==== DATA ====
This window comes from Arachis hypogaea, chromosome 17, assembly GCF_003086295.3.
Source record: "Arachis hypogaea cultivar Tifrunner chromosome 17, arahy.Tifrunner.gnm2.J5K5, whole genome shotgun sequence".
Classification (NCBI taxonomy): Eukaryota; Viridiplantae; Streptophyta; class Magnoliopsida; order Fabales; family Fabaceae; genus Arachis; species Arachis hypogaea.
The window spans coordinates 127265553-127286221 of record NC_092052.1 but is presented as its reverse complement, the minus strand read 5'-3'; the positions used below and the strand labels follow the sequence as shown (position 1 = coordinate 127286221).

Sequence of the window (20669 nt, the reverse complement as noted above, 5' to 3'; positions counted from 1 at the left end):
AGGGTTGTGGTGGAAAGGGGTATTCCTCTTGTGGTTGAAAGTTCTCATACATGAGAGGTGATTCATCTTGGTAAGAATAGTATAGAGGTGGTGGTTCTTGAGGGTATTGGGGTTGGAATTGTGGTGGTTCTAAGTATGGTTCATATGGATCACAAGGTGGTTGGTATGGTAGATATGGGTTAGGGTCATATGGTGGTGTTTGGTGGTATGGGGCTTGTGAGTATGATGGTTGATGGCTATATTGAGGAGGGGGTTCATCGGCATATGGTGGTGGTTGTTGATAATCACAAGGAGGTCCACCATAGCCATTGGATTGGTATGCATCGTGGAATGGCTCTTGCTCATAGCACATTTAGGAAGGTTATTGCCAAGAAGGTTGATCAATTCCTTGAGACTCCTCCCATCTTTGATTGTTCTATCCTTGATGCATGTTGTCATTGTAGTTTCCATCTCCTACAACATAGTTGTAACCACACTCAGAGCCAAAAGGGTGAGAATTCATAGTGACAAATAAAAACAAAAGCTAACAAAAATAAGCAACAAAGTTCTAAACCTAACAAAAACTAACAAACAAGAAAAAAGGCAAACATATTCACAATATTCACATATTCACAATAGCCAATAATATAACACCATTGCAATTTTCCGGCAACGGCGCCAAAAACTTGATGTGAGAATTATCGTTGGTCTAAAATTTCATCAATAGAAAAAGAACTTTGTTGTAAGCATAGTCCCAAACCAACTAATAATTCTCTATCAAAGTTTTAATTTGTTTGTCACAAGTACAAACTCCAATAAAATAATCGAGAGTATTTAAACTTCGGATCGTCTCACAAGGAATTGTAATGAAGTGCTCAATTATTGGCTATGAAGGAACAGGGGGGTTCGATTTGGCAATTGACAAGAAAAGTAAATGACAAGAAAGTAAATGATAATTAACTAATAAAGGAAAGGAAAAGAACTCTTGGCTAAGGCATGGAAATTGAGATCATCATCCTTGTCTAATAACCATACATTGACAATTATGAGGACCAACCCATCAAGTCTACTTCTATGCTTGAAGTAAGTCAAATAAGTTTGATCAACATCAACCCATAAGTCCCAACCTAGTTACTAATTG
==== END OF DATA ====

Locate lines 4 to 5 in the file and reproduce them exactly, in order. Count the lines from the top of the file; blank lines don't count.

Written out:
The window spans coordinates 127265553-127286221 of record NC_092052.1 but is presented as its reverse complement, the minus strand read 5'-3'; the positions used below and the strand labels follow the sequence as shown (position 1 = coordinate 127286221).

Sequence of the window (20669 nt, the reverse complement as noted above, 5' to 3'; positions counted from 1 at the left end):